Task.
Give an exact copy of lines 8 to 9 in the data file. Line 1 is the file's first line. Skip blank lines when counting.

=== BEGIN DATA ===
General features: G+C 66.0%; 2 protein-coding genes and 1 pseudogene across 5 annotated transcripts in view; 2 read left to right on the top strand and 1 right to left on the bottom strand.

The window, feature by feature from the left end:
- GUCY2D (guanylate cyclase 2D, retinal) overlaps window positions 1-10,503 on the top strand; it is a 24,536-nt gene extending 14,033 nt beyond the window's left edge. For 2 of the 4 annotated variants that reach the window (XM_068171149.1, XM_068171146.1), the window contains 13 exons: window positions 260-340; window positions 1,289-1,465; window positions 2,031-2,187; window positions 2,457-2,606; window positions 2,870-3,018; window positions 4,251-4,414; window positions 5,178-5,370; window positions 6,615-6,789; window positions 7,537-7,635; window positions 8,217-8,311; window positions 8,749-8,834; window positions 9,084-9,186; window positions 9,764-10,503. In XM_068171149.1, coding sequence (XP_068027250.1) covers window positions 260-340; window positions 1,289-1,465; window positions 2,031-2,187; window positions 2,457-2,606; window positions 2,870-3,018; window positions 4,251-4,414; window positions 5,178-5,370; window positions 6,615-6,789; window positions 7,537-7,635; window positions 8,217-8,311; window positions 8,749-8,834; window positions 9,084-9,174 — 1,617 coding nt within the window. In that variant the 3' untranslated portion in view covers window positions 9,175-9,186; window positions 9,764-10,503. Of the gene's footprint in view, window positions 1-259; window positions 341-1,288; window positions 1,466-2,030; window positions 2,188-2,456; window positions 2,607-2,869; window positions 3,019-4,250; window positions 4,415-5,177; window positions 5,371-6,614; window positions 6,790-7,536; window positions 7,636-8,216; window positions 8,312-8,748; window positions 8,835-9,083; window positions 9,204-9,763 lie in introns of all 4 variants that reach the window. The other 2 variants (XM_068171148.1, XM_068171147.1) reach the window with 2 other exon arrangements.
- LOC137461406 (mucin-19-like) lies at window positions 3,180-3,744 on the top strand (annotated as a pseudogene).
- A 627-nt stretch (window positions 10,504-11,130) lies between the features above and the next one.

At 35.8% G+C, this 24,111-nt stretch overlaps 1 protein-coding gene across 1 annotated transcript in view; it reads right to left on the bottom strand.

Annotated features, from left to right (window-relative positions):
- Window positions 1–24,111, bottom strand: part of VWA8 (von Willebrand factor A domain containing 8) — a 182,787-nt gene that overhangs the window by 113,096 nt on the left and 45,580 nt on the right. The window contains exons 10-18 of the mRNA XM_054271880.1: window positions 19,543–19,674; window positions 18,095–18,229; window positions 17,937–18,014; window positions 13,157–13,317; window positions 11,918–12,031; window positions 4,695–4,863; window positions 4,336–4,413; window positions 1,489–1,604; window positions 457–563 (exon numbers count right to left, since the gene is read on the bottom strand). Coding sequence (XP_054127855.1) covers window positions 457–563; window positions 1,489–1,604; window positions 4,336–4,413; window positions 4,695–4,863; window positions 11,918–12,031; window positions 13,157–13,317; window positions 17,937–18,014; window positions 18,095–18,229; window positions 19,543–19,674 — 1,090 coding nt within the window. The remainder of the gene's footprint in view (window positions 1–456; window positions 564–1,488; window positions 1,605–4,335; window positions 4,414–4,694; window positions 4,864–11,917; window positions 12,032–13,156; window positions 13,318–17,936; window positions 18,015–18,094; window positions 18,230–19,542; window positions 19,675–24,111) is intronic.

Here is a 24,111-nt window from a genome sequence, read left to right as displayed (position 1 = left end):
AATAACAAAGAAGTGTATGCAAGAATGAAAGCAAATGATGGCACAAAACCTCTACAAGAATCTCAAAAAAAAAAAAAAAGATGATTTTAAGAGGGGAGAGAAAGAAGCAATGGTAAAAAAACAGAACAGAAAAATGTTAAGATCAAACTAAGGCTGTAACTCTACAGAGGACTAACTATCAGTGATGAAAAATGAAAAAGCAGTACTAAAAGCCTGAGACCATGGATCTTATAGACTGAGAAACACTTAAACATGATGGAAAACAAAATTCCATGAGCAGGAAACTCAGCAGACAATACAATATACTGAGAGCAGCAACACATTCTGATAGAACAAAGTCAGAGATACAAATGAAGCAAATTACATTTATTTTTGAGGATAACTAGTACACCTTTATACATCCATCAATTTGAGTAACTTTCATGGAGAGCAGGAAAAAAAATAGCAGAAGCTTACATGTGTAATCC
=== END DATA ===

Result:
- Window positions 1–24,111, bottom strand: part of VWA8 (von Willebrand factor A domain containing 8) — a 182,787-nt gene that overhangs the window by 113,096 nt on the left and 45,580 nt on the right. The window contains exons 10-18 of the mRNA XM_054271880.1: window positions 19,543–19,674; window positions 18,095–18,229; window positions 17,937–18,014; window positions 13,157–13,317; window positions 11,918–12,031; window positions 4,695–4,863; window positions 4,336–4,413; window positions 1,489–1,604; window positions 457–563 (exon numbers count right to left, since the gene is read on the bottom strand). Coding sequence (XP_054127855.1) covers window positions 457–563; window positions 1,489–1,604; window positions 4,336–4,413; window positions 4,695–4,863; window positions 11,918–12,031; window positions 13,157–13,317; window positions 17,937–18,014; window positions 18,095–18,229; window positions 19,543–19,674 — 1,090 coding nt within the window. The remainder of the gene's footprint in view (window positions 1–456; window positions 564–1,488; window positions 1,605–4,335; window positions 4,414–4,694; window positions 4,864–11,917; window positions 12,032–13,156; window positions 13,318–17,936; window positions 18,015–18,094; window positions 18,230–19,542; window positions 19,675–24,111) is intronic.

Here is a 24,111-nt window from a genome sequence, read left to right as displayed (position 1 = left end):